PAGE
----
– A TRIBUTE TO THE MEN OF RAF FIGHTER COMMAND –
The Battle of Britain ‘officially’ ended on 30 October 1940 and the Luftwaffe’s attempt to eradicate Fighter Command had ended in failure. Winston Churchill’s famous ‘Few’ had defended Britain in a long series of intense engagements in which Hermann Göring‘s tactics had been tested, and found wanting. Now, with Hitler’s attentions focused on Russia, it was time for Fighter Command to seize the initiative and go on the offensive.
Taking the war into the enemy’s back yard brought new words into a pilot’s lexicon with names such as Rhubarbs – low-level incursions flown by two or three fighters to strafe, damage or destroy targets of opportunity on the ground; Rodeos – large scale high-flying sweeps hoping to lure enemy fighters into action; Roadsteads – low-level attacks on coastal shipping, and Circus – sweeps in which bomber formations, escorted by large numbers of fighters, were sent on raids that the Luftwaffe simply couldn’t ignore.
It’s one such Rhubarb operation that Robert Taylor has chosen in this superb Masterwork drawing, a fitting tribute to all the pilots of Fighter Command whose bravery, skill and airmanship helped bring about the downfall of Hitler and his evil Third Reich. The main Spitfire in the piece is that of Bob Stanford Tuck, hero of the Battle of Britain and high-scoring Ace who, in December 1941, became Leader of the Biggin Hill Wing. Robert portrays the Wing Commander and his wingman carrying out a Rhubarb Incursion over northern France. When faced with flak, however, Rhubarbs could be highly dangerous – shortly after the events depicted in the drawing, Tuck with a tally of 29 victories to his credit, was shot down in a barrage of ground fire and taken prisoner.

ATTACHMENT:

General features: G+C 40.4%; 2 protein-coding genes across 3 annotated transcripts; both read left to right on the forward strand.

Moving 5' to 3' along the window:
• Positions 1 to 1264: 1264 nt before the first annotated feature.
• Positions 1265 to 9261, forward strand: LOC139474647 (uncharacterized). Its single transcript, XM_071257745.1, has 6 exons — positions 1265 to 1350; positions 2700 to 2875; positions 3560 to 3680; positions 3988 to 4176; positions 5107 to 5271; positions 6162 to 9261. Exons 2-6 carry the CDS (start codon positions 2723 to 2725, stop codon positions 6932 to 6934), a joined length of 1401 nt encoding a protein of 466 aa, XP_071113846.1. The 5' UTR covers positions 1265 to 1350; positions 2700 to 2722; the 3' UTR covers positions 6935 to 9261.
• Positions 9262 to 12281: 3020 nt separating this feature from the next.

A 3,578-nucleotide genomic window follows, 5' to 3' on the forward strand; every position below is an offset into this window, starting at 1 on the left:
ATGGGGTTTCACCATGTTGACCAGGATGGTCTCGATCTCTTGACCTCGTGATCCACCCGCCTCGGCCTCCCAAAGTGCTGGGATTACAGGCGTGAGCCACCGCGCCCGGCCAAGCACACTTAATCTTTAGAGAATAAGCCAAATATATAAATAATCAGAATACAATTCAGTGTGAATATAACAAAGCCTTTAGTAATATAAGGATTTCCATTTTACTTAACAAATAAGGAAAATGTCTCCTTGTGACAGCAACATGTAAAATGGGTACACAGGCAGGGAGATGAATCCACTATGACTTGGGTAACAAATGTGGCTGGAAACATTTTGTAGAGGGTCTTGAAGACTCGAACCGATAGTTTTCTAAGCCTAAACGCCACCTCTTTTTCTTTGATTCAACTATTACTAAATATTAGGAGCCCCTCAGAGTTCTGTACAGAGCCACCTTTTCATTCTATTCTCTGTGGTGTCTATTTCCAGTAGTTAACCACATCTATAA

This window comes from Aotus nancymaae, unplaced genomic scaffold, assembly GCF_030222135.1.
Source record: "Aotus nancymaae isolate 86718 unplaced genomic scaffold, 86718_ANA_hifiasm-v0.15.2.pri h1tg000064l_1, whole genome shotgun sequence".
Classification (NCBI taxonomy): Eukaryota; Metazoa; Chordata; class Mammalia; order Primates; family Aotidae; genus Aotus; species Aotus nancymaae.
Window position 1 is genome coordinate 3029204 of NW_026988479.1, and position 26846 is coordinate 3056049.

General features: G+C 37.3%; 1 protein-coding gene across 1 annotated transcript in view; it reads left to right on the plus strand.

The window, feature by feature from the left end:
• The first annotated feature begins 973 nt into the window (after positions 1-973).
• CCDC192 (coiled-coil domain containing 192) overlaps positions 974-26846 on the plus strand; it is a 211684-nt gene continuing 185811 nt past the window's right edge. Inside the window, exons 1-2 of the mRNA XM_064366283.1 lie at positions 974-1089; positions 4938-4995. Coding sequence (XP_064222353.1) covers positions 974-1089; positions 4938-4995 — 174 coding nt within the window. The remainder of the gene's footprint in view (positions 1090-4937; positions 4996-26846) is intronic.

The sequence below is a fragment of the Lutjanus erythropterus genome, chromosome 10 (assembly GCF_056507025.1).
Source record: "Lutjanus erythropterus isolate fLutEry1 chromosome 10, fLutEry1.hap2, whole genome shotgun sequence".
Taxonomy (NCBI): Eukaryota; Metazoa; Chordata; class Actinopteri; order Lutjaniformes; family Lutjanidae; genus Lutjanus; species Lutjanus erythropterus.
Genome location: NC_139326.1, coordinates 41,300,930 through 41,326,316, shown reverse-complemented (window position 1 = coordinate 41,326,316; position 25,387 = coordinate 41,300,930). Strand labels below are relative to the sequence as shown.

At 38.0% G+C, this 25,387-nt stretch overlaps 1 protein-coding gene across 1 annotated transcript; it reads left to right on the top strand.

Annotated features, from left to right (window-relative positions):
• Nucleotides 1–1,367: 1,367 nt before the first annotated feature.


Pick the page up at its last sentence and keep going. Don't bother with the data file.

This is the latest in a number of high quality giclée fine art print editions by Robert such as ‘Camaraderie’ commemorating the Luftwaffe Fighter Aces of WWII and ‘The Rising Mist’ remembering the bomber crews of the U.S. Eighth Air Force. These highly restricted titles have quickly sold out and we’re sure this detailed piece in tribute to the men of RAF Fighter Command will be no different.
Adding great authenticity, each print is not only hand signed, numbered and personally titled by Robert, but exquisitely conservation matted to include museum-quality reproduction RAF wings plus the original signatures of THIRTY distinguished veterans who flew and fought with RAF Fighter Command during the Second World War, such as the famous Ace depicted, Robert Stanford Tuck.
now for sale